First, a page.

I love the way the Brits say "Jaguar."Or maybe there's just something about an accent (and a nice suit). Either way, this commercial got me thinking about dialogue and the way characters speak. I know when I'm writing dialogue, I hear each character speak in a certain way and try and put that on the page. This has been a challenge with the characters in my current project, The Whirlwomen Trilogy. The characters are from different regions, eras, cultures (and possibly more) and I try and keep those distinctions present through their speech.
I maintain these distinctions in various ways. For instance, my time travelers from ancient Ebla do not use contractions. This gives their dialogue a formal tone. Conversely, the budding mage from N'awlins has a relaxed way of speaking littered with contractions--some of which he makes up on the fly. The time leap involved in the story also offers a convenient way to give characters distinct voices through their word choice. Just think how the English language has been influenced over the years due to technological and sociological shifts. Better yet, google it.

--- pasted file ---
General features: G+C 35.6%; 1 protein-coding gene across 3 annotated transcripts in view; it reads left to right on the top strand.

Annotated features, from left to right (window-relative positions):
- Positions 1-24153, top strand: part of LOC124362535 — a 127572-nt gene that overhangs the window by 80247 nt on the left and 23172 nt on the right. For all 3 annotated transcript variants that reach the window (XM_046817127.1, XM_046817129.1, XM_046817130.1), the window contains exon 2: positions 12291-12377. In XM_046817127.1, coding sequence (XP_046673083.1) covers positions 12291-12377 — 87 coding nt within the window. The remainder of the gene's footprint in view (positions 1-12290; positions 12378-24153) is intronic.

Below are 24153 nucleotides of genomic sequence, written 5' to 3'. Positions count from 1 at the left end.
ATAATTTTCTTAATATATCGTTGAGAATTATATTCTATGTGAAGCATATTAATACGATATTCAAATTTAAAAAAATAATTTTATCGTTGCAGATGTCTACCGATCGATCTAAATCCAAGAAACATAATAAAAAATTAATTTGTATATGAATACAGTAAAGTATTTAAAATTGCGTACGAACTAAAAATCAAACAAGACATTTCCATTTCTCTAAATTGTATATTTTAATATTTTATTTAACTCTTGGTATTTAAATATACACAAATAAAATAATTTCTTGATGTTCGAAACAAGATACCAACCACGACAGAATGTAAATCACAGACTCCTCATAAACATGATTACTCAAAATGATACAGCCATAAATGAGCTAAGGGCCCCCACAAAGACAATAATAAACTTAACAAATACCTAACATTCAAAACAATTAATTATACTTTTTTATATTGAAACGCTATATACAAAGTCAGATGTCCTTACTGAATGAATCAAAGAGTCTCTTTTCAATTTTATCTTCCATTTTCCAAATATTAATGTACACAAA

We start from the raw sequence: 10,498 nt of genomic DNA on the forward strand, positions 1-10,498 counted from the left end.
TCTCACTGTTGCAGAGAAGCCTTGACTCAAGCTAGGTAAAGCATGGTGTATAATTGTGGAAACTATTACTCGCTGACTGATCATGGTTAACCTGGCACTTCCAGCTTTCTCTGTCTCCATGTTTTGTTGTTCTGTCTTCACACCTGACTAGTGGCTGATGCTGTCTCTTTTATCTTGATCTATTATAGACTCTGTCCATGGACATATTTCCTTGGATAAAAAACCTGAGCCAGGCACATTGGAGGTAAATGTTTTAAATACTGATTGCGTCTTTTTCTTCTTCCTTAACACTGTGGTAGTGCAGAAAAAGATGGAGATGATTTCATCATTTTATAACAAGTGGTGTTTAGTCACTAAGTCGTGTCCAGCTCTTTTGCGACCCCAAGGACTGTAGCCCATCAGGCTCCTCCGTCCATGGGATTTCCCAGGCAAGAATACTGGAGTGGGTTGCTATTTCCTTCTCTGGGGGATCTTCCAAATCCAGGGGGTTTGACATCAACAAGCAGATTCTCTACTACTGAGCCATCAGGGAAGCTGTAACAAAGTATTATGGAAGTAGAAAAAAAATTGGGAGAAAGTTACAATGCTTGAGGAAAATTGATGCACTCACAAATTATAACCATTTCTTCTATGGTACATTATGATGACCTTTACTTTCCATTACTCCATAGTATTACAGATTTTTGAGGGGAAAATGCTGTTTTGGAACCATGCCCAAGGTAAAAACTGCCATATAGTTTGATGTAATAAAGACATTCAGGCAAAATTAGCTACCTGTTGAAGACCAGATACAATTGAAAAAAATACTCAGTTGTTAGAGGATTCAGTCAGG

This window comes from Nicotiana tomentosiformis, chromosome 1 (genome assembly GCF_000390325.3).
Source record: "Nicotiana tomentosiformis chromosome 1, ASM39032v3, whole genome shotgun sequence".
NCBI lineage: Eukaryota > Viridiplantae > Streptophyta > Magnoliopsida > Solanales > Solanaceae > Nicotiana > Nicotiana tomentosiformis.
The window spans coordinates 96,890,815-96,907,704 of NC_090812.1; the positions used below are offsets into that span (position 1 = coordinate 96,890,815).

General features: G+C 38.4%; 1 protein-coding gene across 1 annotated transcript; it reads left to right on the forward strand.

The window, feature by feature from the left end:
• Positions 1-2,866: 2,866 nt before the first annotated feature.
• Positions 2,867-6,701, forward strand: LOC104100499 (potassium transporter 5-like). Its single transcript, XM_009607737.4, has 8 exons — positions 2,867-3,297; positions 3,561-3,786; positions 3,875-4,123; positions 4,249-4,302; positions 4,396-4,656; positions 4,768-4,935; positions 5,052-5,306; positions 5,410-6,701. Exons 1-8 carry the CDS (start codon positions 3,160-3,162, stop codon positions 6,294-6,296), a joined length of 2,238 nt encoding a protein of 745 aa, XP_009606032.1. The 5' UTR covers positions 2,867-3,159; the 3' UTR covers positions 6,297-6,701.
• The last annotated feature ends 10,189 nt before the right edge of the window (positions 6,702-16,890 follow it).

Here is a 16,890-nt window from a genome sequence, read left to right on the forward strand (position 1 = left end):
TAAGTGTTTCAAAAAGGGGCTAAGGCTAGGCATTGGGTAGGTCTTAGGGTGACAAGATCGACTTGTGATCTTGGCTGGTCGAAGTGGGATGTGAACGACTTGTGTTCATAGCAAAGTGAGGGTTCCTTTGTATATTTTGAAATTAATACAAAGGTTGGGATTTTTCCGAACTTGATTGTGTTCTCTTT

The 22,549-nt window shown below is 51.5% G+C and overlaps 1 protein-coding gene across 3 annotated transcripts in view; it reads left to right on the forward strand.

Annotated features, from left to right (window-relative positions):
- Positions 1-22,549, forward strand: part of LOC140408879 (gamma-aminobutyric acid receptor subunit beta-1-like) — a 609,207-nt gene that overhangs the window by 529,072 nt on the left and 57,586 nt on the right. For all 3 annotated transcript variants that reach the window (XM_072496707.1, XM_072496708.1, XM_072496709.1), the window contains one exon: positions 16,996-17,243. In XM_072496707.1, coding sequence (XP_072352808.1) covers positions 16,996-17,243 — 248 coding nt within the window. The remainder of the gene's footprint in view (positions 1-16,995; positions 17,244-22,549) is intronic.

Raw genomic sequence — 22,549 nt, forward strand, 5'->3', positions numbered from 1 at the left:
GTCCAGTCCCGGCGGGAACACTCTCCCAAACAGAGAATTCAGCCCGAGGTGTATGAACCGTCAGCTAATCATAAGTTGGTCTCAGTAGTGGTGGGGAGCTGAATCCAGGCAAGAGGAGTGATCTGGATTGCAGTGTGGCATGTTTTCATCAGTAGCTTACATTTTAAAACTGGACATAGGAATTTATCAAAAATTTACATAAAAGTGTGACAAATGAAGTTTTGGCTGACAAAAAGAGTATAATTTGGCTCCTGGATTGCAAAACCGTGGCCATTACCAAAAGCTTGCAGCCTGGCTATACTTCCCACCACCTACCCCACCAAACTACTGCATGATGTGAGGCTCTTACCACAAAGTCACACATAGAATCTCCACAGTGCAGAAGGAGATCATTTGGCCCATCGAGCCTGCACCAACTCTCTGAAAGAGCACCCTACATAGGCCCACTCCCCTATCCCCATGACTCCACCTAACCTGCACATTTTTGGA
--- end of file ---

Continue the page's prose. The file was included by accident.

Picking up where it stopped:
Accents, however, are a little more difficult to convey aside from including them in the character description. Spelling variations sometimes work-- "I love the sneekah bah!"(Snicker bar). But they can also be hit or miss, or worse, considered a typo. If I'm going to use a spelling variation, I make sure it is an effective one. Oftentimes, my editor disagrees.
Dialogue sets characters apart. It can also show how a character is acclimating to a new environment through subtle changes in lexicon. Write precise dialogue and each characters will have a unique voice bringing them that much closer to stepping off of the page.